With Salmon Vanishing, Will Anything Be Done?

Elissa V.

The writing is on the wall for the Chinook

The dire state of our planet's fisheries is well known and often ignored, but recent events may force everyone – the United States, in particular – to sit up and finally take action. Salmon fishing, both commercial and recreational, may be banned this year off the coasts of Oregon and California as a result of a complete collapse in the fish's population. The most important fact about this devastation? The area is the largest salmon run in the largest estuary on this hemisphere's Pacific Coast.

The collapse is affecting all aspects of our daily life. Salmon are not only a major staple in the global diet, but also play a pivotal role in the success of various aquatic and terrestrial ecosystems. Pacific salmon in particular are at the center of a $150 million industry in the Northwest (U.S. seafood is a $52 billion industry overall) that has already required the financial aid of Congress to stay afloat. The environment and economy are both suffering as a result and there will be a steady increase of hungry mouths to feed if pollution, predators and increased water exports continue. The Sacramento River, the most plentiful run for Chinook salmon, has also endured a complete collapse in population. Known more commonly on restaurant menus as king salmon, Chinook salmon will be an expensive and rare dish for seafood lovers until the Alaskan fishing season begins in July. In the meantime, scientists and fishermen are anxiously trying to solve the crisis.

Fishermen think the Sacramento River was mismanaged in 2005, when this year's fish first migrated downriver. Perhaps, they say, federal and state water managers drained too much water or drained at the wrong time to serve the state's powerful agricultural interests and cities in arid Southern California. The fishermen think the fish were left susceptible to disease, or to predators, or to being sucked into diversion pumps and left to die in irrigation canals. But federal and state fishery managers and biologists point to the highly unusual ocean conditions in 2005, which may have left the fingerling salmon with little or none of the rich nourishment provided by the normal upwelling currents near the shore. – The New York Times

The rapid rate in which we consume seafood combined with the lack of nutrients available to dying fish has led to a situation with limited options. The seasonal fishing suspension in Oregon and California would mark the first time salmon fishing has been banned in the area since the first commercial fishermen arrived in 1848. But perhaps the most disconcerting measure is the National Marine Fisheries Service decision to permit Washington and Oregon to start killing sea lions that feed on migrating salmon.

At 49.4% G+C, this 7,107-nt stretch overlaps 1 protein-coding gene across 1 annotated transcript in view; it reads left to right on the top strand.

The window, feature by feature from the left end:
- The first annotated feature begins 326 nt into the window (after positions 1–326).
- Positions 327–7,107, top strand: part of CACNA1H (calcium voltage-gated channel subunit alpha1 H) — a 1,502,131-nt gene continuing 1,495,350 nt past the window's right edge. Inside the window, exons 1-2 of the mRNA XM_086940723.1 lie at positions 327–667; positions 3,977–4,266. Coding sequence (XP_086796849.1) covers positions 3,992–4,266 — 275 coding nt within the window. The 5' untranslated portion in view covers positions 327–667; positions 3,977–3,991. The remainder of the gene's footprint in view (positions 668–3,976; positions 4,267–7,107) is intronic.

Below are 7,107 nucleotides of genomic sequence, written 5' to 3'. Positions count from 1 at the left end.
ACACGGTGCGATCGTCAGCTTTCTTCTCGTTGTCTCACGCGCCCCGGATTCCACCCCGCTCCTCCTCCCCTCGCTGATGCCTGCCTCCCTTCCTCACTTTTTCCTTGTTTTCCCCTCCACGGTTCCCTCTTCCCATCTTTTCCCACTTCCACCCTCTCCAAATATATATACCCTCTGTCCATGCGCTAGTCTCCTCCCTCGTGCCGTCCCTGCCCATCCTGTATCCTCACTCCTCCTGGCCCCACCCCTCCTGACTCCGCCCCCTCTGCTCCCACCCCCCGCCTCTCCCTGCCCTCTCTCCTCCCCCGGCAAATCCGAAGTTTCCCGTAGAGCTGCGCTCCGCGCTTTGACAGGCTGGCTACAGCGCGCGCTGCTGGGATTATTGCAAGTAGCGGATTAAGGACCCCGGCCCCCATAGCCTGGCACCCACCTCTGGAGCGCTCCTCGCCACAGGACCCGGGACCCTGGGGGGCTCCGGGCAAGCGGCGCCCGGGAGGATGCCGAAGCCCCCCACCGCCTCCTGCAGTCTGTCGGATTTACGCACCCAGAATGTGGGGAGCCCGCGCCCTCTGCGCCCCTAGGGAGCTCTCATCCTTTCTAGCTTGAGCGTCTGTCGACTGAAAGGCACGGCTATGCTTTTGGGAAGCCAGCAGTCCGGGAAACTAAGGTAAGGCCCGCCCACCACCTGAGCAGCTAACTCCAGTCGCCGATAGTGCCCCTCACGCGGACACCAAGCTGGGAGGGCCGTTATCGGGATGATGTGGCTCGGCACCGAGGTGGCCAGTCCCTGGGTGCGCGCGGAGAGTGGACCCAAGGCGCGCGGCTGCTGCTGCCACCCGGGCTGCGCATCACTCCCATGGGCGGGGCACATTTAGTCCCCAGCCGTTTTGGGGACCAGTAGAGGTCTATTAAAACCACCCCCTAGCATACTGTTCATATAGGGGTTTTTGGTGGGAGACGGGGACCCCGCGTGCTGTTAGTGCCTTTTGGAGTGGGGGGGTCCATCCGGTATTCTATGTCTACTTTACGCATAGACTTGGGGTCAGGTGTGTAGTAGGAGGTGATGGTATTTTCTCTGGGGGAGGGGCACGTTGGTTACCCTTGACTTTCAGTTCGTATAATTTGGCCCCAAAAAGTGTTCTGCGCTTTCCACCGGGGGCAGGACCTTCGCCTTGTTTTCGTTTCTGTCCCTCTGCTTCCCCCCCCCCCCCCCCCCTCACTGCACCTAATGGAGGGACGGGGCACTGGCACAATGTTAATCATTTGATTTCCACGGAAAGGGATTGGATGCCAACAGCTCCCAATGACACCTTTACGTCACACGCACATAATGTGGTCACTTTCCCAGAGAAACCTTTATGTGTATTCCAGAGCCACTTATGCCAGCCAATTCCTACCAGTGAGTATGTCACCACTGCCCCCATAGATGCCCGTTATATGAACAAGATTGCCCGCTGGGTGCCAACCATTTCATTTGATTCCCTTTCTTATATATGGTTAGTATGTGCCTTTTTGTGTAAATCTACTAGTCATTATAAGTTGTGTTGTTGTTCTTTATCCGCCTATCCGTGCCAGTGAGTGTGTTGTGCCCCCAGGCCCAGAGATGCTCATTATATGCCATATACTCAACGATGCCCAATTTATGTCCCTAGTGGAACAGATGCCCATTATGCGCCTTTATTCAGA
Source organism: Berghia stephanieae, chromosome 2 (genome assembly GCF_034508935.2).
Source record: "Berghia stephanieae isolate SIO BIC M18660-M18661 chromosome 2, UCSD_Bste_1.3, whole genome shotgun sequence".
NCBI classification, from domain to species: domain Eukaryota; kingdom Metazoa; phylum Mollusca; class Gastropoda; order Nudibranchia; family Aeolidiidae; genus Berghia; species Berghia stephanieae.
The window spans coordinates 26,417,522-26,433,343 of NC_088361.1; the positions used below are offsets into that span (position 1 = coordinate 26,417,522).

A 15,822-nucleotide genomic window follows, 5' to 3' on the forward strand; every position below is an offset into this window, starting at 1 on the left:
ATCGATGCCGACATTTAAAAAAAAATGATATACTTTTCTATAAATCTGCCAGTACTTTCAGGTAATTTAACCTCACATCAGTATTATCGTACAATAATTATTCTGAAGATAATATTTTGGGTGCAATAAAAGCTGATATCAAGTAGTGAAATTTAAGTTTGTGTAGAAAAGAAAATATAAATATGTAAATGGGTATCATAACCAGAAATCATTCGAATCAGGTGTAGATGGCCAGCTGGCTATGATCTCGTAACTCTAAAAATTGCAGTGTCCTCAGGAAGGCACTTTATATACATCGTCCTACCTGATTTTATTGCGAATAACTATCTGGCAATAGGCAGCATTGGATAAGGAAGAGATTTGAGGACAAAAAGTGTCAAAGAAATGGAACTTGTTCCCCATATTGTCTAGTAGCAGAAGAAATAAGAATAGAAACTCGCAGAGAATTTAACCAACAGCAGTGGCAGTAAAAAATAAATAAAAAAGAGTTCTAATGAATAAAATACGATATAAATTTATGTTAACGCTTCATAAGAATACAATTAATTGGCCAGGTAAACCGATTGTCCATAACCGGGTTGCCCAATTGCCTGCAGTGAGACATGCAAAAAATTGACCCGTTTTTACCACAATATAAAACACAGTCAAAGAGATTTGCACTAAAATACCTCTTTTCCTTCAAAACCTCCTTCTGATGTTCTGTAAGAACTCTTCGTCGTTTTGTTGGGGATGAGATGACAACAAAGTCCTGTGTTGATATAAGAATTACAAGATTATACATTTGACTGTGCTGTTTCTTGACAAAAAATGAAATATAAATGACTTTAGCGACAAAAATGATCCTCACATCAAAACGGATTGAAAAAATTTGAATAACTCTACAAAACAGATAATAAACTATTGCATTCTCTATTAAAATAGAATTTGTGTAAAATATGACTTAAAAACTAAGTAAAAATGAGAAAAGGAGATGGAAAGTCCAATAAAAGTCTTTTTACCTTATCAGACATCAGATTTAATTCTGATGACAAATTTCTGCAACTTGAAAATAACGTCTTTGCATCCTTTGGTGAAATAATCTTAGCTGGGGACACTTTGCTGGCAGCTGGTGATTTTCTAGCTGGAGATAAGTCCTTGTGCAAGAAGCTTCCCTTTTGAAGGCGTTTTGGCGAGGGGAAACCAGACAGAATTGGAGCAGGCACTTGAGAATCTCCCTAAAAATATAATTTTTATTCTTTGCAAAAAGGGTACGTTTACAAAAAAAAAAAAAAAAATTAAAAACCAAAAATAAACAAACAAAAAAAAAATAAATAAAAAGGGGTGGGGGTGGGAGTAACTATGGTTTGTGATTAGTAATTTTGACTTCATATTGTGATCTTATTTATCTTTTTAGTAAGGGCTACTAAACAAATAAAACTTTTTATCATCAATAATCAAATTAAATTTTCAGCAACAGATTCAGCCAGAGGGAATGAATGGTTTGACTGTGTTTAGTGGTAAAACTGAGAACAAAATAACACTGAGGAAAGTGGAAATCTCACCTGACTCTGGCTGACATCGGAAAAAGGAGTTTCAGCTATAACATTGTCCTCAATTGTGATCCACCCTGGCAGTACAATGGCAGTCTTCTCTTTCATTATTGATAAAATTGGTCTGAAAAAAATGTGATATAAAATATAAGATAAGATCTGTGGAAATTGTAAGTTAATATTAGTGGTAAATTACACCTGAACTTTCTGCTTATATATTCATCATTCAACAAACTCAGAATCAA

A male sea lion, which can reach 1,000 pounds (454 kg), consumes about 30 pounds (13.6 kg) or five to seven fish a day. The National Marine Fisheries Service estimates that the sea lions ate nearly 4,000 salmon last year, which accounted for about 5 percent of the spring salmon run. About one-third of the salmon eaten are endangered, according to the National Oceanic and Atmospheric Administration. – Reuters UK
Culprit, or scapegoat?

After attempts to thwart the sea lions failed – noisemakers, rubber bullets, the installation of physical barriers – the two states are now allowed to kill as many as 85 sea lions a year near the Bonneville Dam on the Columbia River. The measure doesn't come without stipulations though. Only sea lions seen feasting on salmon between January 1 and May 31 are allowed to be killed, and before that can happen, the sea lions must be trapped and held for 48 hours while managers of the fisheries try to find them a home at a zoo or aquarium. But, there is a small loophole where sea lions can be shot in the water if they cannot be easily captured. Make sense? Of course not. The killing of sea lions will do nothing to repair the damaged state of our fisheries because the real culprits are pollution and overfishing. Until those two issues are addressed, they could kill every sea lion in the area without success. I am not without blame – as an avid sushi lover, I realize the role my diet plays in this situation (sadly, salmon is my favorite), which is why it's important for people to make a conscious effort to do their part to help the cause. As previously discussed on Celsias, fish farms are not without their own share of problems. Even though one-third of fish consumed worldwide come from farms, the fish are often nutrient deficient and prone to disease. So what's an environmentalist to do? There are several options:

  • EcoFish: Launched in 1999, EcoFish only sells seafood that is grown or caught in eco-friendly ways. None of the suppliers have caused harm to the environment or taken more fish out of the ocean than are born each year.
  • Seafood Selector: Created by the Environmental Defense Fund, users can research which fish are healthy for both them and the environment. They also offer a printable pocket guide for when you're on the go.
  • FishPhone: Blue Ocean Institute's sustainable fish text messaging service offers information about the environmental status of the fish you want to eat and its tasty alternatives. To find out about your seafood choice, text 30644 with the message FISH and the name of the fish in question.

Scientists estimate that there will be no more seafood by 2048 unless sustainable fishing methods are adopted and widely used throughout the world's fisheries. We can do our part, and then it's up to government leaders and business owners to do the same.

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  • Posted on March 25, 2008. Listed in:

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